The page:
As sushi has gained popularity in the United States, it has also lost touch with its Japanese roots. What was once a venerable tradition highlighting the freshness of fish and the sushi chef’s knife skills has morphed into a carnival of crazy rolls and baroque platings.
Some local sushi restaurants try to stick to the tradition, and among them is Taka, located in a nondescript strip mall in Westbury. Chef-owner Taka Yamaguchi presides over the place from behind the sushi bar. He’s the strong, silent type, not given over to effusive greetings or friendly banter. He concentrates on his work.
This is not the place to go if you want spicy tuna rolls or anything splattered with mango sauce. Instead, settle in at the sushi bar and ask for the omakase. “Omakase,” loosely translated as “trust me,” empowers the chef to serve whatever he pleases. That’s what we did recently and, over the course of 90 minutes, we were treated to a pristine piscatorial parade.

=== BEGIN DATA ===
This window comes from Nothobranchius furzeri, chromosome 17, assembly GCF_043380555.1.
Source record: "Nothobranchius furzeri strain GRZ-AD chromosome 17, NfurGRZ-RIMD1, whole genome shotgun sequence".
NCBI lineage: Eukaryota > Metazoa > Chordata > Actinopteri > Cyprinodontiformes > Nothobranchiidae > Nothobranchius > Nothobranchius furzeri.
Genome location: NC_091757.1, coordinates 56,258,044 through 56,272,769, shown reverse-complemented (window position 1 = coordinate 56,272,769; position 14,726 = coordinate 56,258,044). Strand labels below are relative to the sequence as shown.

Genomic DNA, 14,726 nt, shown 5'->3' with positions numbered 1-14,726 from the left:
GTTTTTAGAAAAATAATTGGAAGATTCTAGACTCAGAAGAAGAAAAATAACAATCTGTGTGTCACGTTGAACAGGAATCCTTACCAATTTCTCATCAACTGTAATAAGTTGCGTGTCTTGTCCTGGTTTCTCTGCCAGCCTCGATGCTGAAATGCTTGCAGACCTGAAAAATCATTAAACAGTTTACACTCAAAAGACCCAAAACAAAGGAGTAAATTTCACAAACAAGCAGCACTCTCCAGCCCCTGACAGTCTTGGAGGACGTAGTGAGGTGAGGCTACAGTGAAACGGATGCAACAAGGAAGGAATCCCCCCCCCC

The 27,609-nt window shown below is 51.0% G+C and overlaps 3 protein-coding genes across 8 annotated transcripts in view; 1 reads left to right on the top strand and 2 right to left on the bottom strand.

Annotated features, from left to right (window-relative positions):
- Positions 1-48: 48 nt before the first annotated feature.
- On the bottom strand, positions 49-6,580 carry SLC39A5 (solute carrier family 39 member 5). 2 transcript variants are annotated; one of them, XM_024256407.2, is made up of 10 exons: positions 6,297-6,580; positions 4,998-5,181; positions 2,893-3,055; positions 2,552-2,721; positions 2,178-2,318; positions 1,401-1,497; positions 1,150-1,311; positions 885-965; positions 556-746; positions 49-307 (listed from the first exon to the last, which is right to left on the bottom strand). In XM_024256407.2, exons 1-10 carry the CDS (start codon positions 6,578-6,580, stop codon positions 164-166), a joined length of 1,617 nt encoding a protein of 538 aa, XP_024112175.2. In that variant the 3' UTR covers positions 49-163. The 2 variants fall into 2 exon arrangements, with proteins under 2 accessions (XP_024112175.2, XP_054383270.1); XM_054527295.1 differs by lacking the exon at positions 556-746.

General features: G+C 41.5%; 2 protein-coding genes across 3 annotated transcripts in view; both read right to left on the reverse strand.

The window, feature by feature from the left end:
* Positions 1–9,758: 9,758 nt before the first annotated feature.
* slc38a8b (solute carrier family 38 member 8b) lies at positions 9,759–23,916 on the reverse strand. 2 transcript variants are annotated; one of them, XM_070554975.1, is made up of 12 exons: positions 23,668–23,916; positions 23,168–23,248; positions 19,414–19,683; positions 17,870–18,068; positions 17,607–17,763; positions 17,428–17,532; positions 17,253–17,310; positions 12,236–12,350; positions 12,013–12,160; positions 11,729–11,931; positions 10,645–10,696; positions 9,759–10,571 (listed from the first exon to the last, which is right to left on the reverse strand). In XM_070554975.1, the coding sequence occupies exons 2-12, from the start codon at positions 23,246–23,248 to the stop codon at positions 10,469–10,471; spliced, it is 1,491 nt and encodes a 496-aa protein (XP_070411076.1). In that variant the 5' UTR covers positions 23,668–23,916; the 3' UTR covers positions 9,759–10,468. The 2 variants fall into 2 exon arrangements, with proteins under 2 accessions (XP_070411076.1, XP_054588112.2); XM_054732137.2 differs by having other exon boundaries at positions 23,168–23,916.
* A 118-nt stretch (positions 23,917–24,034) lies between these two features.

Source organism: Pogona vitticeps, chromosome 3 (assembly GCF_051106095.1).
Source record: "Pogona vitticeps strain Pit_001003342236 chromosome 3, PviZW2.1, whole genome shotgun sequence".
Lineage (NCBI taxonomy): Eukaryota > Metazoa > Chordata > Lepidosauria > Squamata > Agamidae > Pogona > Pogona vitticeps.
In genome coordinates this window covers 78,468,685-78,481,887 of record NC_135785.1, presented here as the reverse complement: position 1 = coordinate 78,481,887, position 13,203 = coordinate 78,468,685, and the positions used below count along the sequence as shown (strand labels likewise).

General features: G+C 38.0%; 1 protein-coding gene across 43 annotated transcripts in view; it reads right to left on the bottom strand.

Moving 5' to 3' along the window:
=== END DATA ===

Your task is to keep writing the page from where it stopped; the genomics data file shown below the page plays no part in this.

First up, a little bowl of marinated strips of hopping-fresh mackerel, then three briny oysters (from British Columbia) topped with some delicious, slightly spicy sauce, then tuna sushi. I thought the next piece of sushi was salmon and I prepared myself to be bored, but it turned out to be Arctic char, sweet and less flabby than salmon. A diamond of aji (Spanish mackerel) had been crosshatched through its shimmery skin and topped with ginger and scallion. Next: yellowtail sushi with its own little belt of shiso leaf, followed by fluke, toro (belly tuna) so fatty it was pink and, finally, raw sweet shrimp.
The meal wasn’t cheap, but at $50 each, it was an affordable luxury. Taka also has an extensive list of Japanese beers and sake which, if I had indulged, would certainly have upped the bill. But I wanted a clear head to appreciate the chef’s artistry, and so green tea fit the bill.
Taka is at 821 Carman Ave., Westbury, 516-876-0033.